"Trust me, darling, I love you," cooed Cornelia Wallace to her husband, Alabama Governor George Wallace, as she pressed the accelerator and picked up speed in the 1972 Olds she was driving. Watching the speedometer edge toward the 90-mph mark, Wallace said nervously, "That don't mean the thing couldn't get out of control." But Cornelia drove them flawlessly around the Indianapolis Motor Speedway last week during a primal) campaign stop in Indiana. Despite his apprehensions, the governor seemed pleased as he stepped out of the car after the run, remarking, "I think I guided Cornelia through her paces very well."
John Bull would have been proud. Richard Crawshaw, a Laborite Member of Parliament from Liverpool, has broken the world nonstop walking record, stepping his way smartly around Aintree racecourse for 76 hours, 21 minutes and covering a bunion-busting 255.84 miles. The marathon stroll raised ¬£3,000 for charity. For that the right honorable gentleman certainly deserved some sustenance, like this egg-and-milk concoction, as he strode stolidly through the night.
Lamar Hunt, the wealthy owner of the Kansas City Chiefs, is having landlord problems. The chief di tutti Chiefs is building himself a sort of wigwam away from home in the new Arrowhead Stadium—a sales suite, with four bedrooms, four baths, a sauna, kitchen, game room and bar. Even though Hunt is paying the bills, and the list of guests whom Hunt plans to have around includes the Rev. Billy Graham, Jackson County officials are somewhat displeased with the construction, apparently on the grounds of overconspicuous consumption. "This might be reasonable in Texas," observed Jackson County Judge Joe Bolger Jr., "but not in Missouri."
Things like this never happened to Howard Hughes when he was living in Las Vegas. George Athans, a gold-medal winner in the world water skiing championship last year, decided the other day to try and get a peek into Hughes' suite on the top floors of Vancouver's Bayshore Inn. Athans harnessed himself to a huge Dacron kite and had himself towed across the harbor to within 500 yards of the Bay-shore. When he reached escape velocity of about 25 mph he rose into the air and was cruising along at penthouse height as he passed the Hughes windows. Naturally, the curtains were drawn.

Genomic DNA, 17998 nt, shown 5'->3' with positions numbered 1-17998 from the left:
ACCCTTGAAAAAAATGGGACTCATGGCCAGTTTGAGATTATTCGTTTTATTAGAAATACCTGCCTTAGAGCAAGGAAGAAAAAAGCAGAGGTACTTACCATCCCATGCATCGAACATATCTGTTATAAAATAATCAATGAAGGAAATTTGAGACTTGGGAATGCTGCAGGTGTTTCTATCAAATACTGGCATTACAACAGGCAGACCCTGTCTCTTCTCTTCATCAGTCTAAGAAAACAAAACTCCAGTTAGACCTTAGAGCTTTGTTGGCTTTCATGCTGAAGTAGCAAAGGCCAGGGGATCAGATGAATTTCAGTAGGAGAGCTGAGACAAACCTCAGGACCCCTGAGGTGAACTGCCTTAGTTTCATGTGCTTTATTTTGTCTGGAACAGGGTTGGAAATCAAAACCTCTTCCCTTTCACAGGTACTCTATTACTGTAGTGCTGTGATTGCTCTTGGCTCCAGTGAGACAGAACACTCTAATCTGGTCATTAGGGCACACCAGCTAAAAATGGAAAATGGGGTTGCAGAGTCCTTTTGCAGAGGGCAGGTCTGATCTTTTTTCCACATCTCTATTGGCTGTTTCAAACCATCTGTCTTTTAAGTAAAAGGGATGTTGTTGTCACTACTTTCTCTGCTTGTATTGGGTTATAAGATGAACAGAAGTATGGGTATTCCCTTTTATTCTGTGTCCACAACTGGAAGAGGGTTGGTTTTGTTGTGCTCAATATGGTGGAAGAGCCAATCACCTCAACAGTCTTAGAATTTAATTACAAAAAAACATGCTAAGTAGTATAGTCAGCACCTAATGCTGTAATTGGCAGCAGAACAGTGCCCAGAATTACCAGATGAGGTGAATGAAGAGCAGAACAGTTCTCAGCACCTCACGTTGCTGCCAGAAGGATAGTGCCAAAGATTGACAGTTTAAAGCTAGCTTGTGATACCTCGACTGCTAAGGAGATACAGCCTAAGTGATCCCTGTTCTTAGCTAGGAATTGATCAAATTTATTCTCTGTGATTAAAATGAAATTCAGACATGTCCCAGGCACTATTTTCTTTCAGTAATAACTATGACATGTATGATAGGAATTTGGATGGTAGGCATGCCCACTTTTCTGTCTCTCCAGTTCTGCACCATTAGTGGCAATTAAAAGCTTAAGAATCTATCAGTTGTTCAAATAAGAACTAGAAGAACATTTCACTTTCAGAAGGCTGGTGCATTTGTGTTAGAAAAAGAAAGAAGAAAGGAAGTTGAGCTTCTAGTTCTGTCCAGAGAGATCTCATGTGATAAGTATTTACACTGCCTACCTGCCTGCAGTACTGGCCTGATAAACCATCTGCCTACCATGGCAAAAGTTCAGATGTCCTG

May 7, 1972
Salesman Gregory G. Kirishian of Chicago was having a drink the other night at a bar frequented by Bears Quarterback Jack Concannon. Kirishian apparently got too close to the nerve with some comments about Concannon's future in pro football. At that, somebody knocked Kirishian down and stomped on him, cutting his lip and lacerating his dignity. Kirishian says it was Concannon, and has signed a complaint charging him with battery. Concannon accuses Kirishian of disorderly conduct. Nobody is accusing anybody of good sense.
Looks like a tough year ahead for the rookies on the bowling tour. The National Bowling Council announced last month that it had named George Allen, the geriatrically inclined head coach of the Washington Redskins, as one of its 1972 consultants. He's probably trying to talk Andy Varipapa out of retirement right now.
Perhaps spurred by the example of U.S. baseball players, Spain's bullfighters have threatened to go on strike. They aren't complaining about low salaries, but high taxes; El Cordobés, for one, owes the government $1.5 million in back levies. If the government cannot reduce its tax rate, say the toreros, then it should permit more generous deductions for such expenses as under-the-table payoffs to newspaper bullfight critics.
During a break in the NBA playoffs, TV commentator and former Celtic Bill Russell stepped into a Milwaukee coffee shop where he was approached by a gray-haired lady who inquired if he was Wilt Chamberlain. Russell said he wasn't. "Oh, dear me," she replied. "I do hope you consider it a compliment being mistaken for him." Said Russell: "I don't."
Author-sportscaster-pitcher Jim Bouton told his bosses at ABC recently that he wanted a leave of absence to run as a delegate for Senator George McGovern in the New Jersey primary campaign. But last week he showed up in Pittsfield, Mass. in the uniform of the Pittsfield Rangers of the Eastern League, attempting what he said was a serious comeback as a hurler. By week's end, however, Ranger Owner Pal McKernan said he had no intention of signing him to a contract. Bouton took it all philosophically. In any case, he said, "My wife wanted to see the Berkshires."